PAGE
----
Ellis & Hamilton – defrocked priests muttering on the edge

I read the views of two men today that were diametrically different but strangely the same.

Both writers opined on issues of the day, and both were once considered high priests in their respective spheres. One was witheringly sanctimonious while the other was simply lecherous. One decried humanity while the other sought to excuse its depravity.

But my response to both men was the same – I concluded that they are embarrassingly out of touch with contemporary community views and perhaps even with sanity.

I don’t accept the suggestion that Bob Ellis’ appallingly misogynist piece was in fact a mirror held up to shock an Australian community desensitised by morally-bankrupt television shows and ethically-challenged paparazzi.

Nor do I accept Clive Hamilton’s denunciation of everyday Australians as an important wakeup call to those supposedly duped by shock jocks into changing their views on climate action.

I’m not going to declaim the many ways Ellis made lame excuses for voyeuristic and sexually predatory behaviour. He is more than adequately scrutinised here and here.

However it appears Hamilton’s latest sermon received much less attention. While it is not sexist like Ellis’ pontification, it is similarly disdainful if not bordering on misanthropic. And unlike Ellis, who seems only to want to put sexually-active women in their “rightful” place, Hamilton has upbraided the whole Australian community.

Hamilton denounces those who “have transformed themselves from a citizenry worried about global warming, and asking for something to be done, into an outraged mob indignant to discover that their noble desire to protect the future means they must pay a bit more for petrol and power.”

He accuses Australians of being selfish, superficial and environmental wreckers:

What do Australians want? The answer is clear. We want symbols of action but not action itself. We want to hear words that make us feel good about ourselves but none that ask us to make any sacrifice. We care about climate change, but we hate the idea of having to do anything about it.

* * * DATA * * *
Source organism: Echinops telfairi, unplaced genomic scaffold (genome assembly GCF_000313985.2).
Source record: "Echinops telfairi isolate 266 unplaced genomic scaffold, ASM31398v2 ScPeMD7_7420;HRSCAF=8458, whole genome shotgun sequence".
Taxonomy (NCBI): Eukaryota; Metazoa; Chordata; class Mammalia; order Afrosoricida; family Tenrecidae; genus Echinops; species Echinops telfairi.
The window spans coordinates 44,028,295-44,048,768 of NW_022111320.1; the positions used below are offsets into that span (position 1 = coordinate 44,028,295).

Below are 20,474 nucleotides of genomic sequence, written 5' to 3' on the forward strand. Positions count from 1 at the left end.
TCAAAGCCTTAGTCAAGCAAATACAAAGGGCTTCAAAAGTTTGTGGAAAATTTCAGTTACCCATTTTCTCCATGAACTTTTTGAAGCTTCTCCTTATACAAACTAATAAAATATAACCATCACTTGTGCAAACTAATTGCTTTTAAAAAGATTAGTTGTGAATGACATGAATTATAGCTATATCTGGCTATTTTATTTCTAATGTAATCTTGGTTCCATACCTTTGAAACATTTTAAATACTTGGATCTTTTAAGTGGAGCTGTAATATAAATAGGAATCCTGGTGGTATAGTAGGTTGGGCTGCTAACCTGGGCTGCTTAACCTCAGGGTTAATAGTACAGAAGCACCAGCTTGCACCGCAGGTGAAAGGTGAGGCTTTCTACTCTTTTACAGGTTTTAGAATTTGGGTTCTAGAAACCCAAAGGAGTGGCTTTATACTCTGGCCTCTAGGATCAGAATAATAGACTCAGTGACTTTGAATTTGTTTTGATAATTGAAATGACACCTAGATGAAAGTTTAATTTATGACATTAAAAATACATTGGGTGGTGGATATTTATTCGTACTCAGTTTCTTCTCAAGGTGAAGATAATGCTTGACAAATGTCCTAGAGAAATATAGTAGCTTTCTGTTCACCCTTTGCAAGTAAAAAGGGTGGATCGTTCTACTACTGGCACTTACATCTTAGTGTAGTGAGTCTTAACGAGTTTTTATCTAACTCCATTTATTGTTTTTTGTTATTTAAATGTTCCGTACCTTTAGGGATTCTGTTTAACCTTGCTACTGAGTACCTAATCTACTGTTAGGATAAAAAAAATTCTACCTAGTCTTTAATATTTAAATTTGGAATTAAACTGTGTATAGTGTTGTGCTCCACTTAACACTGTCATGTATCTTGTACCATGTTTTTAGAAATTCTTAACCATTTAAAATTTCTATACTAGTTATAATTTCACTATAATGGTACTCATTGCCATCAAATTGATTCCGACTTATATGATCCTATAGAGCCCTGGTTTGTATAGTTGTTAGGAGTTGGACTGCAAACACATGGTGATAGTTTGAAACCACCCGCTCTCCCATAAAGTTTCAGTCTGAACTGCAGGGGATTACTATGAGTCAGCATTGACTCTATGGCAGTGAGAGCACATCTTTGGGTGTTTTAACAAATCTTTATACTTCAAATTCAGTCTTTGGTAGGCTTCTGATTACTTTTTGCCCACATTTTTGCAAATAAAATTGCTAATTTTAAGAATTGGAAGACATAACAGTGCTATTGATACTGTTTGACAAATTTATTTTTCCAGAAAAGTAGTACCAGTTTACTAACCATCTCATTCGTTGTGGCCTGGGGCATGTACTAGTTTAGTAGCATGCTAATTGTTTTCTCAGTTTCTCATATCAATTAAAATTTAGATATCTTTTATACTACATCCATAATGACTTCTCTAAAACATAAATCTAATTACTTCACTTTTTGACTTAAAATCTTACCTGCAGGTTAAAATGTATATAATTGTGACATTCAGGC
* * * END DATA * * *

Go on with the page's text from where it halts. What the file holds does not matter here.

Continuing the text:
Give us leaders, says the great Australian public, as long as they do not ask us to follow. So the public gets what it wants – hollow leaders who will go through the motions, massaging their sense of entitlement to make them feel secure.

So we may safely write the epitaph of this sad and flabby nation: “Built by resolve and stoicism; destroyed by self-indulgence and timidity.”

Both Ellis and Hamilton are out of sync with the Australian community.

As I have written elsewhere, Australians are motivated by winning, not by losing.

We are rarely motivated by guilt.

If indeed Bob Ellis was trying to shame the Australian community into facing up to its double-standards on the acceptability of certain sexual behaviours, then he failed dismally. All Ellis generated was derision and outraged rejection of his article.

Similarly, there is no point in Clive Hamilton trying to shame Australians into taking climate action. Telling us that we are the worst (per capita) climate polluters or flabby and self-indulgent will generate a reaction no less dismissive than that received by Bob Ellis.

In their different ways Ellis and Hamilton were once considered bold idealists and prophets; now they are nothing more than defrocked priests, muttering on the extreme edge of their respective congregations.

Both are out of touch and discredited. No-one should pay either of them any attention any more.